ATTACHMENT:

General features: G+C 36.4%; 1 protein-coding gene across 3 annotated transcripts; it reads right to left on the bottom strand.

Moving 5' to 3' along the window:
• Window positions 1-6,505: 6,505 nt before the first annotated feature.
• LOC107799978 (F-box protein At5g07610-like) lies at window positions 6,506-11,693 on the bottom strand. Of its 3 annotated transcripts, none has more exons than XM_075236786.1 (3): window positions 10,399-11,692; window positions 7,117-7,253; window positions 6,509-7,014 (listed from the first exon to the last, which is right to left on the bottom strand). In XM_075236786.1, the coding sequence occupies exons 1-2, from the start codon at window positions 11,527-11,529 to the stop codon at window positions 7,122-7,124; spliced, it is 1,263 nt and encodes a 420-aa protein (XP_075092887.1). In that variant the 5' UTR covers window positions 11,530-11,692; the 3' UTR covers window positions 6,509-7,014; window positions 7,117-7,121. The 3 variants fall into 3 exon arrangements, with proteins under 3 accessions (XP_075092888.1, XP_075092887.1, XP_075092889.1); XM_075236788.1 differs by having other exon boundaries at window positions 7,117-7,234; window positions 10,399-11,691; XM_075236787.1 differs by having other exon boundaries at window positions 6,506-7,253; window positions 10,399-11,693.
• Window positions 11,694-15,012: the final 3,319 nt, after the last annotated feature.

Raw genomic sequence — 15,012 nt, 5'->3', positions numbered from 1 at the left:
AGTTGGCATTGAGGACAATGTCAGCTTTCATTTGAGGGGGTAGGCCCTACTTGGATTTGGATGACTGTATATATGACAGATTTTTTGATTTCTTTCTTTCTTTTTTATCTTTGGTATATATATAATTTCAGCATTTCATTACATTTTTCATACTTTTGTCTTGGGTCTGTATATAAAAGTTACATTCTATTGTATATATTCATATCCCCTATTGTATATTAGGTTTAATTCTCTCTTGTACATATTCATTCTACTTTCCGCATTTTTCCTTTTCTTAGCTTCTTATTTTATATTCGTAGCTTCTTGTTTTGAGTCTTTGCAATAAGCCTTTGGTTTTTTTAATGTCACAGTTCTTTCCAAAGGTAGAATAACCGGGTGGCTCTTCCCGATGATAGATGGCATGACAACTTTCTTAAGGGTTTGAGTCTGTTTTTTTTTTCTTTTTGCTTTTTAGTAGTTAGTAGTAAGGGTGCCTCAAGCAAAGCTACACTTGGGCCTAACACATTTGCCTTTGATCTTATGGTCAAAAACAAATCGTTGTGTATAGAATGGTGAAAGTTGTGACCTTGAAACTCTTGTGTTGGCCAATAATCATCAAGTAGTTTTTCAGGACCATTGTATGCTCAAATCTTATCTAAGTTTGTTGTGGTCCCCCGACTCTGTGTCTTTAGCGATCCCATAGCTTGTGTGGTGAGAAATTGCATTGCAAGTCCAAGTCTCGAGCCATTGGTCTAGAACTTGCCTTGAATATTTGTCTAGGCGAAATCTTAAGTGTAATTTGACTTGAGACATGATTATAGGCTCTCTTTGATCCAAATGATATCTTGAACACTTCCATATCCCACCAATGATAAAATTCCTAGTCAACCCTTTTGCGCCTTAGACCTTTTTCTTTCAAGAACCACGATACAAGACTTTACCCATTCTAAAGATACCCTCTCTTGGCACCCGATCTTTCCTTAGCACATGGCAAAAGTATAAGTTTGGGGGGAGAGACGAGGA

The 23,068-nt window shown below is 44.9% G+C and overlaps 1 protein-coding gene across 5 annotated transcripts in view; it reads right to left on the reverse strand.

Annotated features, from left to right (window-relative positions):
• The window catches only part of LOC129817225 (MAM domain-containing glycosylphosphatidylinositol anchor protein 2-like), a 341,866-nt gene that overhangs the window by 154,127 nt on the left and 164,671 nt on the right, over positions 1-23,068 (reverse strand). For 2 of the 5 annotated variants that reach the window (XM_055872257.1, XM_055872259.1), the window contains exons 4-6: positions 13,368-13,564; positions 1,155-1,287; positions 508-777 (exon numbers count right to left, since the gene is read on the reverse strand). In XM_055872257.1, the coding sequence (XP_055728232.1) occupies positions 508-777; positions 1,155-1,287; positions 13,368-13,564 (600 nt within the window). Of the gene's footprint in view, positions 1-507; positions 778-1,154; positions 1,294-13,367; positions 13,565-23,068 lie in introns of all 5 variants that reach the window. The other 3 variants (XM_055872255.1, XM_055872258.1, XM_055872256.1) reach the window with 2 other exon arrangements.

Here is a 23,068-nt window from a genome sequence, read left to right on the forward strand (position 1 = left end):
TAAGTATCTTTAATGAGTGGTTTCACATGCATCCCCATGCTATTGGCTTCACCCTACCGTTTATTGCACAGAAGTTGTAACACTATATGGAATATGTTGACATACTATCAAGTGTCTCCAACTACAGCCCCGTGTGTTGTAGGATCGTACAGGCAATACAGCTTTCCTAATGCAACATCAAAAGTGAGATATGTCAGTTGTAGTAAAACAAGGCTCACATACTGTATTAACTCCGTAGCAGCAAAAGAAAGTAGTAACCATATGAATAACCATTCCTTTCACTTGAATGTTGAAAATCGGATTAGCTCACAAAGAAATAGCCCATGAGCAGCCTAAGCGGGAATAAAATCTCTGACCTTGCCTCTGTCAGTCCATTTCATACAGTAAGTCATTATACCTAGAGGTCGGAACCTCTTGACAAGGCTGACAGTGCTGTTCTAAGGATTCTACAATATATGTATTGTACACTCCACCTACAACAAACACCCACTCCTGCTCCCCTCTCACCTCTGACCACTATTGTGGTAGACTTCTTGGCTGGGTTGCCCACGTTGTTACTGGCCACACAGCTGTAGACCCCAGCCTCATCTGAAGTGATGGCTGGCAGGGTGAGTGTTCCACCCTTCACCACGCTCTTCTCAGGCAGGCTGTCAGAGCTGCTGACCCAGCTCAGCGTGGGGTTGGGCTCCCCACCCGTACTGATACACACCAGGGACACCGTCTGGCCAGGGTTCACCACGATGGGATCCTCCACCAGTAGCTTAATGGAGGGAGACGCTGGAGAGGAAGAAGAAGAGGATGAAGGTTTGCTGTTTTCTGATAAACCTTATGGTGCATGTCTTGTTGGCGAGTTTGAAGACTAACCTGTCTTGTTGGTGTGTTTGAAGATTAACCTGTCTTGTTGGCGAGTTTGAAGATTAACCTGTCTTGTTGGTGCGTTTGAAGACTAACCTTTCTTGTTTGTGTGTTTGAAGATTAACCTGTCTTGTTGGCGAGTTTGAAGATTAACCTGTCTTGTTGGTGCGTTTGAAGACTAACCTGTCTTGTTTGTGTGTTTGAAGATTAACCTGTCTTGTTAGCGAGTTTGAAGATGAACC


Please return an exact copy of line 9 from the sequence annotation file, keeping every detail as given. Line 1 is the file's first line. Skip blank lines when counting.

Annotated features, from left to right (window-relative positions):